With this type of food, you could also get away with selling alcohol which, of course, is a moneymaker. Having a couple of beers on tap or bottled beer and wine might be the extra push for people to stop in on the weekends or on their way home from work. As you might expect it requires one more permit but isn’t that the case with everything else worth having?
3. Some relatively quick breakfast items – This is a great setup for keeping it lowkey while also providing some sustenance to go along with your customers’ morning coffee. After all, you’re a coffee joint and coffee is decidedly a morning beverage. A few common breakfast items you will find at cafes are fresh fruit, yogurt and granola, bagels with cream cheese, and then some of the pre-prepared items that will be noted in the next couple of categories. The best part is, all it takes to make these things are a toaster and a few minutes per order to spread on cream cheese or portion out a parfait. It’s a minimal effort while offering a delicious and filling product.
4. Pastries and baked goods – Everybody loves pastries! Having at least one type of baked good at your coffee shop is practically required since there’s not much that beats a croissant and a cappuccino (there’s a reason it is the official Italian breakfast). If you want to go above and beyond you can make them in-house, or otherwise consider partnering with a local bakery or patisserie (I’ll expand on this in the food suppliers section).
5. Pre-packaged grab and go options – This is pretty much the bare minimum, but if it’s easy-peasy you’re looking for, having a little something to offer with grab-and-go drinks can up the ante a little bit. Typically pre-packaged items are offered alongside other options but if you are a coffee stand or kiosk this might be all that you have space for. They usually don’t require special permits, you don’t have to do any of the preparation yourself, and they might generate a few extra dollars per sale, so having some energy bars or desserts right up by the register is a no-brainer whether you offer other foods or not.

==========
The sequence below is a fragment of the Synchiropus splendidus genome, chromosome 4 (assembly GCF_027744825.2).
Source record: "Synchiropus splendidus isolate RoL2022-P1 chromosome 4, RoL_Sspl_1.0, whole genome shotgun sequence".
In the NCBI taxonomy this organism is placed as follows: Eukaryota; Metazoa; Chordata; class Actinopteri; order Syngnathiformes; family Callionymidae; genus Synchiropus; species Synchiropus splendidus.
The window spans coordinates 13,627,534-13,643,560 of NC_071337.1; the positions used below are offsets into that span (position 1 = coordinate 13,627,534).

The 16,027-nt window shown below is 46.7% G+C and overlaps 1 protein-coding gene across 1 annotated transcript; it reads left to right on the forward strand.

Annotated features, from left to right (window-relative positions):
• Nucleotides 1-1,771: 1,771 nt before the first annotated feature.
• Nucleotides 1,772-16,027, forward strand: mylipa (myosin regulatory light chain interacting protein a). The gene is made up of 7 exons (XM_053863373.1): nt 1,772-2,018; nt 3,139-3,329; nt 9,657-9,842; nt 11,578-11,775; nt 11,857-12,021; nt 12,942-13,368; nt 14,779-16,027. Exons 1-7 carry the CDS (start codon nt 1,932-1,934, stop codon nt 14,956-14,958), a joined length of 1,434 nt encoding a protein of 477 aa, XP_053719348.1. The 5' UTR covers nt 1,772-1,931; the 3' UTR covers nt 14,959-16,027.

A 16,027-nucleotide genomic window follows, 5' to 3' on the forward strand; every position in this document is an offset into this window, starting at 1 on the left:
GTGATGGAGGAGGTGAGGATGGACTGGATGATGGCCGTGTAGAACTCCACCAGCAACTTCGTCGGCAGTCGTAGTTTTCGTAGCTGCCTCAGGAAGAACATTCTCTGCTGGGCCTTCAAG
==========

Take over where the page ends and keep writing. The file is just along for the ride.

If we’re talking best-case scenario, some combination of a few of these food items is probably the best way to go. Perhaps you choose a couple of sandwiches to offer as well as some pastries from a local bakery and a basket of apples and bananas next to the register, you’re already on your way to having a pretty well-rounded menu.
Don’t feel like you have to overdo it, but also don’t skimp. As long as customers have something to counteract the coffee jitters, they will likely be satisfied enough with what you provide.
Alternatives to Offer
As you are likely already aware, there is a growing number of dietary restrictions and preferences that need to be accommodated in the restaurant world. As nut allergies become increasingly common and plant-based diets become more popular, you run the risk of alienating some groups if you don’t provide adequate options. It is your prerogative to what extent you’d like to indulge these, but the most common diets to consider are those that are vegan, vegetarian, nut-free, gluten-free, lactose-free, kosher, or halal. Some of these may overlap. For example, if you have a vegan option it is also by definition vegetarian. You can also often find bakeries that make “allergen-free” treats that have no gluten, dairy, or nuts but are still very tasty. Having some foods that check two or more boxes will make it much easier to be accommodating. Typically people who have these restrictions are used to having limited options, so as long as you are willing to work with them to find something they can eat you shouldn’t have problems. Just make sure your employees know what ingredients are in every food you serve so they can inform customers accordingly.
Local bakeries are one great resource for pastries, breads, and other desserts. Do some research about the area where your shop will be located and find out if there are community favorites that you should reach out to first. A recognizable local shop is usually preferable to a random bakery across town. People absolutely love to see brands they know and trust partnering with coffee shops like yours! Most bakeries already have policies and plans in place to supply cafes and restaurants with their goods, so if they have margin there is no reason why you can’t serve the best cookies your area has to offer at your own shop (find out how to start a coffee shop bakery here).